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ERIC Number: ED109881
Record Type: Non-Journal
Publication Date: 1972-Nov
Pages: 11
Abstractor: N/A
Reference Count: N/A
From Gulf Arabic into Modern Standard Arabic: A Pilot Study.
Qafisheh, Hamdi A.
The linguistic situation in the Arabic-speaking world is briefly described, and variation and the factors that cause it are discussed. By reviewing the history of the literary language, it is shown that there exist no native speakers of the literary language, Modern Standard Arabic. The relaity is, rather, a classic case of diglossia. This reality has direct bearing upon which languages should be taught and by what methods. The choice of language is dependent on the goals of the student. When the student intends to learn both a colloquial variety and Modern Standard, the order in which the languages are learned must be considered. This was the point of the study undertaken at the University of Arizona in 1969. Twelve of the 25 subjects, students and staff members of the University of Arizona Environmental Research Laboratory, followed a year's course in Gulf Arabic on the Arizona campus, then went on to a year's course in Modern Standard. The remaining subjects, for the most part professionals, followed a year's course in Modern Standard, and then went on to Gulf Arabic. Results indicate that the students who began their studies with Gulf Arabic were more successful academically and consequently displayed a higher level of motivation. (CLK)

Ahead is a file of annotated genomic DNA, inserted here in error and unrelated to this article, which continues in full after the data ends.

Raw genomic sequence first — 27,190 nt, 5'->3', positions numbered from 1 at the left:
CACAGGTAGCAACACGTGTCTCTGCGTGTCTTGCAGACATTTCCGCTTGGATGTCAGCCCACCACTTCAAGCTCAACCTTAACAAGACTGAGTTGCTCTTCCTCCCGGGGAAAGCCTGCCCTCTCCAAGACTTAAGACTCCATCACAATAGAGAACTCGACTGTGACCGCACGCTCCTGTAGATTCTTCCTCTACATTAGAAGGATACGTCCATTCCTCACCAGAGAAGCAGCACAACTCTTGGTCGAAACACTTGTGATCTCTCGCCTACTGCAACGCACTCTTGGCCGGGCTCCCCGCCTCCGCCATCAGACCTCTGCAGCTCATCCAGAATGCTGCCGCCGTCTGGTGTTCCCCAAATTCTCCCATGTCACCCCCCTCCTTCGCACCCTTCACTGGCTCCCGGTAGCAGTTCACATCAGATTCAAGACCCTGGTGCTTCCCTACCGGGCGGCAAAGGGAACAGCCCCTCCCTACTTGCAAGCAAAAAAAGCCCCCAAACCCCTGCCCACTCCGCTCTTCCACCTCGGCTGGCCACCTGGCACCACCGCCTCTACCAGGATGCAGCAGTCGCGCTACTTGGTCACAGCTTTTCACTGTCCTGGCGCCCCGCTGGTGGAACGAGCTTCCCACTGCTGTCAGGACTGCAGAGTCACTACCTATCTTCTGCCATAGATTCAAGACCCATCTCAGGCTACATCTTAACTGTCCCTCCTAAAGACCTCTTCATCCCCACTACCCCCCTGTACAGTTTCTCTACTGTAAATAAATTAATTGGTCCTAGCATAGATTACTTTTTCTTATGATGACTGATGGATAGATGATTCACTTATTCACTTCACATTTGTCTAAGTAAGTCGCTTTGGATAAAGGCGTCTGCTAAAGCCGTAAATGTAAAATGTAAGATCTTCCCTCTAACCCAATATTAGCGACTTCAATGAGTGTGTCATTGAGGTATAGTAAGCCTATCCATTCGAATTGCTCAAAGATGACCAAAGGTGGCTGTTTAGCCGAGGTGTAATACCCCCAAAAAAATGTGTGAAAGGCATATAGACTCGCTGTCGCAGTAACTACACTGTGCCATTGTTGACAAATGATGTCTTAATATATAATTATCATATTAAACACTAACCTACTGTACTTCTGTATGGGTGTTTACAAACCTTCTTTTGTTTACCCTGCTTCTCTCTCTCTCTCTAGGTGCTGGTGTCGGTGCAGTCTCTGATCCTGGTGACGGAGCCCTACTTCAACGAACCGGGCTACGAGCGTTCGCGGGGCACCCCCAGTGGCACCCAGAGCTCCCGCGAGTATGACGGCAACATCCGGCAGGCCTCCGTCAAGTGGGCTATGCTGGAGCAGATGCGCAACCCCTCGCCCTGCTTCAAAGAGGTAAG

Publication Type: Speeches/Meeting Papers
Education Level: N/A
Audience: N/A
Language: N/A
Sponsor: N/A
Authoring Institution: N/A